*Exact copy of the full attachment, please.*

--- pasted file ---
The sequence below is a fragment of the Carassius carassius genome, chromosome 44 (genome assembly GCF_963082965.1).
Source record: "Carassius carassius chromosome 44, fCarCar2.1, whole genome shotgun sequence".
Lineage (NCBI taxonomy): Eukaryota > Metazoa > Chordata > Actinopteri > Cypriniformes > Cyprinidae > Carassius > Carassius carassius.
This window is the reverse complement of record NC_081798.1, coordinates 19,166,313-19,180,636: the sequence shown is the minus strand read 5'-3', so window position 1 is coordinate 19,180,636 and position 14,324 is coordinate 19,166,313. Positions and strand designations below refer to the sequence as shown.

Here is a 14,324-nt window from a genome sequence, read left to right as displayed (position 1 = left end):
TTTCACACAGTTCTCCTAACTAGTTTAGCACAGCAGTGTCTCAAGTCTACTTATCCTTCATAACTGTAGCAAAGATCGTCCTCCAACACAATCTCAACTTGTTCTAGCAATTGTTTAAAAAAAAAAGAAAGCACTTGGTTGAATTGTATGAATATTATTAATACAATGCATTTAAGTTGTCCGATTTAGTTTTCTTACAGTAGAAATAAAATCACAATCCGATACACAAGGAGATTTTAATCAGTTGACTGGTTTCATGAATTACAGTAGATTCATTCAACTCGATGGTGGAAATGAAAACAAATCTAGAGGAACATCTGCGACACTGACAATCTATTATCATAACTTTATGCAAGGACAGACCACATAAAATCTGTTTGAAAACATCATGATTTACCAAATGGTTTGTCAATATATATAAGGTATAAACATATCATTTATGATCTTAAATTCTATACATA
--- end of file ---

The sequence below is a fragment of the Carassius carassius genome, chromosome 44 (genome assembly GCF_963082965.1).
Source record: "Carassius carassius chromosome 44, fCarCar2.1, whole genome shotgun sequence".
Lineage (NCBI taxonomy): Eukaryota > Metazoa > Chordata > Actinopteri > Cypriniformes > Cyprinidae > Carassius > Carassius carassius.
This window is the reverse complement of record NC_081798.1, coordinates 19,166,313-19,180,636: the sequence shown is the minus strand read 5'-3', so window position 1 is coordinate 19,180,636 and position 14,324 is coordinate 19,166,313. Positions and strand designations below refer to the sequence as shown.

Here is a 14,324-nt window from a genome sequence, read left to right as displayed (position 1 = left end):
TTTCACACAGTTCTCCTAACTAGTTTAGCACAGCAGTGTCTCAAGTCTACTTATCCTTCATAACTGTAGCAAAGATCGTCCTCCAACACAATCTCAACTTGTTCTAGCAATTGTTTAAAAAAAAAAGAAAGCACTTGGTTGAATTGTATGAATATTATTAATACAATGCATTTAAGTTGTCCGATTTAGTTTTCTTACAGTAGAAATAAAATCACAATCCGATACACAAGGAGATTTTAATCAGTTGACTGGTTTCATGAATTACAGTAGATTCATTCAACTCGATGGTGGAAATGAAAACAAATCTAGAGGAACATCTGCGACACTGACAATCTATTATCATAACTTTATGCAAGGACAGACCACATAAAATCTGTTTGAAAACATCATGATTTACCAAATGGTTTGTCAATATATATAAGGTATAAACATATCATTTATGATCTTAAATTCTATACATA